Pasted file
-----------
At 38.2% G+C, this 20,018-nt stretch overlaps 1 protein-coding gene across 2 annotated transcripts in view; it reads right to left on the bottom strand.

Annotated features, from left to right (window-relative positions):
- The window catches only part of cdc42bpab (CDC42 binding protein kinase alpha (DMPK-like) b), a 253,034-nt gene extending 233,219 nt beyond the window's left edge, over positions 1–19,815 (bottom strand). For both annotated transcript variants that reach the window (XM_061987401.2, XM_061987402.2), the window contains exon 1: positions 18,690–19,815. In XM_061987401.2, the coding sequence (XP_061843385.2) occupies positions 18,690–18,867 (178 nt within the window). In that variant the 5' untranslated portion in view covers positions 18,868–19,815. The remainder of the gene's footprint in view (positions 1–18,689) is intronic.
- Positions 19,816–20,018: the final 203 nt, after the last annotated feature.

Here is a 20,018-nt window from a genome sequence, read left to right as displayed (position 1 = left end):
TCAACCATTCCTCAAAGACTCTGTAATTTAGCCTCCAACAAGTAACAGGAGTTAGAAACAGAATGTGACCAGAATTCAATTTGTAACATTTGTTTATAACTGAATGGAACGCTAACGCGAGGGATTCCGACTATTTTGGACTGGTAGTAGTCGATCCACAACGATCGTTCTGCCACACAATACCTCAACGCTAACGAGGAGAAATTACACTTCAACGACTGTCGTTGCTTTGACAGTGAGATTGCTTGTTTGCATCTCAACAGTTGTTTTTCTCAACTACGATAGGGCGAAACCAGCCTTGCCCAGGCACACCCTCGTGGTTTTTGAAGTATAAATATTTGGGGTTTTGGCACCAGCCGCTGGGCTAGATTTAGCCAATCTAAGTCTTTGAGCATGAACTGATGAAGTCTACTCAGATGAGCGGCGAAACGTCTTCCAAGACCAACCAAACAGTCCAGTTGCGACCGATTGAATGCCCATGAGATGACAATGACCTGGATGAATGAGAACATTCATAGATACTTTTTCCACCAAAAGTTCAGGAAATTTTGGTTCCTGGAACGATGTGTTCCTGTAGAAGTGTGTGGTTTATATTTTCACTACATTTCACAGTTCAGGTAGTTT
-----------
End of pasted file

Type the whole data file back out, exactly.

At 38.2% G+C, this 20,018-nt stretch overlaps 1 protein-coding gene across 2 annotated transcripts in view; it reads right to left on the bottom strand.

Annotated features, from left to right (window-relative positions):
- The window catches only part of cdc42bpab (CDC42 binding protein kinase alpha (DMPK-like) b), a 253,034-nt gene extending 233,219 nt beyond the window's left edge, over positions 1–19,815 (bottom strand). For both annotated transcript variants that reach the window (XM_061987401.2, XM_061987402.2), the window contains exon 1: positions 18,690–19,815. In XM_061987401.2, the coding sequence (XP_061843385.2) occupies positions 18,690–18,867 (178 nt within the window). In that variant the 5' untranslated portion in view covers positions 18,868–19,815. The remainder of the gene's footprint in view (positions 1–18,689) is intronic.
- Positions 19,816–20,018: the final 203 nt, after the last annotated feature.

Here is a 20,018-nt window from a genome sequence, read left to right as displayed (position 1 = left end):
TCAACCATTCCTCAAAGACTCTGTAATTTAGCCTCCAACAAGTAACAGGAGTTAGAAACAGAATGTGACCAGAATTCAATTTGTAACATTTGTTTATAACTGAATGGAACGCTAACGCGAGGGATTCCGACTATTTTGGACTGGTAGTAGTCGATCCACAACGATCGTTCTGCCACACAATACCTCAACGCTAACGAGGAGAAATTACACTTCAACGACTGTCGTTGCTTTGACAGTGAGATTGCTTGTTTGCATCTCAACAGTTGTTTTTCTCAACTACGATAGGGCGAAACCAGCCTTGCCCAGGCACACCCTCGTGGTTTTTGAAGTATAAATATTTGGGGTTTTGGCACCAGCCGCTGGGCTAGATTTAGCCAATCTAAGTCTTTGAGCATGAACTGATGAAGTCTACTCAGATGAGCGGCGAAACGTCTTCCAAGACCAACCAAACAGTCCAGTTGCGACCGATTGAATGCCCATGAGATGACAATGACCTGGATGAATGAGAACATTCATAGATACTTTTTCCACCAAAAGTTCAGGAAATTTTGGTTCCTGGAACGATGTGTTCCTGTAGAAGTGTGTGGTTTATATTTTCACTACATTTCACAGTTCAGGTAGTTT